I first met Ashley at the Nepean antenatal clinic. At the time, she was 30+1 gestational weeks. I established from her history that this was her third pregnancy. Her first pregnancy had been in the year 2001. She had not carried the pregnancy to term because she had had a miscarriage. Her second pregnancy was in 2010. For this pregnancy, she had a normal vaginal delivery at 37+1 weeks. She had given birth to a live female infant, Isobel, who weighed 3140 grams. She had attended the visit with Isobel who is now 2 yrs old. A UA was performed during this visit because Ashley has a history of recurrent UTI but the results came back NAD. The usual antenatal screening was also done. Her BP was 98/60. On palpation, her fundal height was 29 weeks and the position LOL. Ashley complained of heart burn after eating large meals. I informed her that heart burn is common during pregnancy because progesterone relaxes the valve that separates the esophagus from the stomach allowing gastric acid to seep back up the pipe. I explained to her that heart burn is a result of irritation of the esophagus by gastric acid. I advised her to take an anti-acid that can be purchased from the chemist. I informed her that her next appointment would be on the 3rd of April 2012. I asked her if she would like to take part in the CCP care program, she agreed and i gave her a brochure containing the details of the program. The registered midwife then signed the ethics form.
Ashley attended this visit with her 2 year old daughter Isobel. Her gestation by dates was 34+1 weeks. She had presented to my duty hospital on the 20/3/12 with complains of flu like symptoms and disseminated muscle pain. She said they had done blood works and the results had come back NAD. She had then be treated for a viral illness and discharged. She reported that she had recovered quickly and was now feeling well. The routine antenatal check up was done, her BP was found to be 139/60 mmHg, fundal height 33 weeks, and position LOL. I asked Ashley if she had cut down on her smoking. She said she was taking on average ten cigarettes a day.
Example of prenatal health promotion
During her first antenatal visit at Nepean Hospital antenatal clinic, she had been counselled on the potential harm of smoking during pregnancy. In line with the Sydney west area health service policy, a smoke-free assessment and support document was provided to Ashley during this visit. She was informed of the multiple benefits of smoking cessation to not only her own but also to her baby’s health. These benefits include reduced risk of cancer, cardiac, and respiratory diseases, as well as reduced financial burden. The reduction in cost was particulary pertinent to Ashley because she had money problems. She acknowledged that saving the money she used on cigarettes would be particulary beneficial because her family was struggling financially at the time.The potential benefits of smoking cessation to her unborn child discussed with Ashley included increase in oxygen and nutrient levels, better chances of the baby having a healthy birth weight, reduced risk of premature birth, and a decreased risk of complicated delivery. In response to this information, Ashley stated that she had not been aware that her smoking may harm her unborn child and she had in fact, smoked throughout her first pregnancy.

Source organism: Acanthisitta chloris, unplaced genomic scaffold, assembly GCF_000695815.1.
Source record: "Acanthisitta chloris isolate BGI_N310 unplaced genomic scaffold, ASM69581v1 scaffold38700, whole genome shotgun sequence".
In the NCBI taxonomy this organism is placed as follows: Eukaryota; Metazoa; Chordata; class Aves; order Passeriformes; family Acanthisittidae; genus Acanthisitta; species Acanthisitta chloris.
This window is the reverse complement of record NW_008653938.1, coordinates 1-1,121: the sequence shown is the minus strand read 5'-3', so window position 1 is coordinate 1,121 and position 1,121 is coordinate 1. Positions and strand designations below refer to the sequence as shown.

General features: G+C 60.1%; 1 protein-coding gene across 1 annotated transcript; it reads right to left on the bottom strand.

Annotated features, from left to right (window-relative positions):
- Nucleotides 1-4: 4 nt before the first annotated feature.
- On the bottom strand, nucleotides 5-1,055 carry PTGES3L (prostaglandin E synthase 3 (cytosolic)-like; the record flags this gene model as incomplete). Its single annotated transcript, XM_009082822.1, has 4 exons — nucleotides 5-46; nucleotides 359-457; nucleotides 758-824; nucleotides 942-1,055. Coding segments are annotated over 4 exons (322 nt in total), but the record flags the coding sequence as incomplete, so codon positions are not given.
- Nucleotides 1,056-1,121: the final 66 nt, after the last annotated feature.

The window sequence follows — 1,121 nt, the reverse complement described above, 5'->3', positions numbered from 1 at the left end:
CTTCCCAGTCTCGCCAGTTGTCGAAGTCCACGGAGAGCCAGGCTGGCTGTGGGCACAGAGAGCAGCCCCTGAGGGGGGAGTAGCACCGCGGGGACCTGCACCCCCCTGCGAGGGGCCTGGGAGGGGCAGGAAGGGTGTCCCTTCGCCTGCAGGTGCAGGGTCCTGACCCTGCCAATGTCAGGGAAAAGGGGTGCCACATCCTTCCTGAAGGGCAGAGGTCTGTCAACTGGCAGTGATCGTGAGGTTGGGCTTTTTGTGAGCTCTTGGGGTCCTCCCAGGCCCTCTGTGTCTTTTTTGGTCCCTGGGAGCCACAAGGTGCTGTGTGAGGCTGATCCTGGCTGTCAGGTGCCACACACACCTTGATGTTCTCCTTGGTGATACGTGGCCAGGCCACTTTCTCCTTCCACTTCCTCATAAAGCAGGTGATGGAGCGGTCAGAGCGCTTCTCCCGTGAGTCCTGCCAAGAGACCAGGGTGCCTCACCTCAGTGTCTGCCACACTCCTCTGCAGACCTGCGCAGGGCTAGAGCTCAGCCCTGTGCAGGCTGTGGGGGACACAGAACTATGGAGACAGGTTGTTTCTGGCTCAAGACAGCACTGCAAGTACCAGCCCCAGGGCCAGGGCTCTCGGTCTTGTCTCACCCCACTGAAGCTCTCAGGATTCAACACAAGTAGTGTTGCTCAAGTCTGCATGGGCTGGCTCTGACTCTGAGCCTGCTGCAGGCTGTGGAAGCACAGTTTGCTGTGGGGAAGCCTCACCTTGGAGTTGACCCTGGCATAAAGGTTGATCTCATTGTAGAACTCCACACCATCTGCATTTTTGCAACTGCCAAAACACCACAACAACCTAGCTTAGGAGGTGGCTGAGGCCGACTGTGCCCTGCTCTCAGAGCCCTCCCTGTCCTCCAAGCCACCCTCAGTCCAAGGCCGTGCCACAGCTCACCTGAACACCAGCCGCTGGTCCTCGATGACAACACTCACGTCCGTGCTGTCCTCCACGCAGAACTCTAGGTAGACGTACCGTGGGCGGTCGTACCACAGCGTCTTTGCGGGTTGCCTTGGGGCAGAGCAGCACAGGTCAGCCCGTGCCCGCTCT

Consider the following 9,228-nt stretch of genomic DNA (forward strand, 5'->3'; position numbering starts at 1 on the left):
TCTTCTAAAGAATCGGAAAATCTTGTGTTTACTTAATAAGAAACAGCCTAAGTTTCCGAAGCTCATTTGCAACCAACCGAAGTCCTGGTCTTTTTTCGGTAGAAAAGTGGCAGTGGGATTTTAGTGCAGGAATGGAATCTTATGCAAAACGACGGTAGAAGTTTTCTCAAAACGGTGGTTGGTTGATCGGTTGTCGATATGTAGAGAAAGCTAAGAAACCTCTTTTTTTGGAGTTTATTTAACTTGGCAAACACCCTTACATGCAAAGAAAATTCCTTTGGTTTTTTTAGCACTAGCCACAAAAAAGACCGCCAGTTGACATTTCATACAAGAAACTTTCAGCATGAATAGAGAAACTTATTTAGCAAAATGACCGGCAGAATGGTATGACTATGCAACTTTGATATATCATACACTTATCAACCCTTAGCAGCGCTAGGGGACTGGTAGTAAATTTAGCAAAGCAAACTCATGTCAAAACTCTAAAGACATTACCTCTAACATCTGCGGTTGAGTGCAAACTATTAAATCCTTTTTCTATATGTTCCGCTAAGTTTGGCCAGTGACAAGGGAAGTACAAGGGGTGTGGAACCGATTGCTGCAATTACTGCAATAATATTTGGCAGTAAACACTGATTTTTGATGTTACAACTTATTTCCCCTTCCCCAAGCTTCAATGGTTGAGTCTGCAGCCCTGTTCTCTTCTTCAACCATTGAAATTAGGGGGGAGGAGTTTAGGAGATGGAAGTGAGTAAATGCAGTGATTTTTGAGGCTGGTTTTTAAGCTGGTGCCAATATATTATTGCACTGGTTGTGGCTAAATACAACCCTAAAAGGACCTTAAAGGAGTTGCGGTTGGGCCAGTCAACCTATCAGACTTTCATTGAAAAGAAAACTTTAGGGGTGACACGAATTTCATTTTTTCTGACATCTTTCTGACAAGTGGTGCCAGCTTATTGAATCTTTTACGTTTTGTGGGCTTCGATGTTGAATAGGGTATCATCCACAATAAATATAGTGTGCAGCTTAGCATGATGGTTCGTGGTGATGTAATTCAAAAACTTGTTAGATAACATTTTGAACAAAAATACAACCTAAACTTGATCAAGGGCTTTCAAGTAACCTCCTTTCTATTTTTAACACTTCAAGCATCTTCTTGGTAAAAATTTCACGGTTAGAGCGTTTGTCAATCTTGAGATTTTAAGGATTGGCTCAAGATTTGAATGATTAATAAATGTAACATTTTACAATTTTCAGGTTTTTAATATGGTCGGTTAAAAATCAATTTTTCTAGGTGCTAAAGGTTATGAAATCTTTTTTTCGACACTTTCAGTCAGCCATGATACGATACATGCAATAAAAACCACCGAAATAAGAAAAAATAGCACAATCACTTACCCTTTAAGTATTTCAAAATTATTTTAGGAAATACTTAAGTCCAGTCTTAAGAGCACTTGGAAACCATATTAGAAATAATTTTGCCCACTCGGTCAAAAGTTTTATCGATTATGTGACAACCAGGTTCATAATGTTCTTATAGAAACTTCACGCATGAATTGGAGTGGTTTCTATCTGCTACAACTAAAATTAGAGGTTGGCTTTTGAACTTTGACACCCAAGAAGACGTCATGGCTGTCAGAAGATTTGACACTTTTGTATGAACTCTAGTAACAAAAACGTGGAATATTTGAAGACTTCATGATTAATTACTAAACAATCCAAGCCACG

She had been hesitant about quitting smoking until she was informed of the potential complications her baby may face in the future such as increased risk of SIDs and respiratory diseases such as asthma. Her 3 year old daughter had recently been diagnosed with asthma following a severe attack which had required hospitalisation. She said that she had experienced numbing fear when Isobel had had that first attack and she would not like to go through such an experience again. She said that she felt guilty that her smoking had in some way being responsible for her daughter’s condition. The midwife reassured her that there was no definite way of knowing what had really caused the attack and the important thing then was for her to consider quitting smoking for the sake of her health and that of her family. Ashley said that she would like to quit but she did not know how best to go about it. She was given a quit pack and informed of the free nicotine replacement therapy offered by Nepean Hospital. We offered to book for her an appointment with a clinical psychologist so that she could discuss with him/her any negative feelings she had in relation to her child being diagnosed with asthma or any other issues or concerns. She declined the offer but took a quit pack. Her next routine antenatal visit was scheduled after three weeks. This visit was also to be used to determine her progress in smoking cessation and if further services were required to help her through this difficult process.
During this visit, her gestation was 36+4 weeks by dates. Her BP was 110/60 mmHg, fundal height was 35 weeks, presentation cephalic, and position LOL. When asked about her general health, she stated that she had been well although she had been getting some Braxton hicks. She reported that she had also felt them during her first pregnancy. I advised her to have a warm bath or to use a heat pack. I also informed her to take paracetamol for pain relief if she felt the need because it is the safest drug to take in pregnancy. An LVS swab was taken for strep B test. Ashley was educated on the reasons for the test and what to expect if the results were positive. Its Nepean hospital policy for all expectant mothers to be tested at 36 weeks except for those who had already been found to be GBS positive who are presumed to be positive. Just like the WHO, I do not support this policy. I enquired from the midwife i was working with after Ashley had left why this practice is part of Napean’s hospital policy, she said that she did not know why because the procedure is not evidence-based and it is not recommended by the WHO guidelines. She also said that she hoped that the hospital would change its policy.
On this visit, her gestation by dates was 38+1 weeks.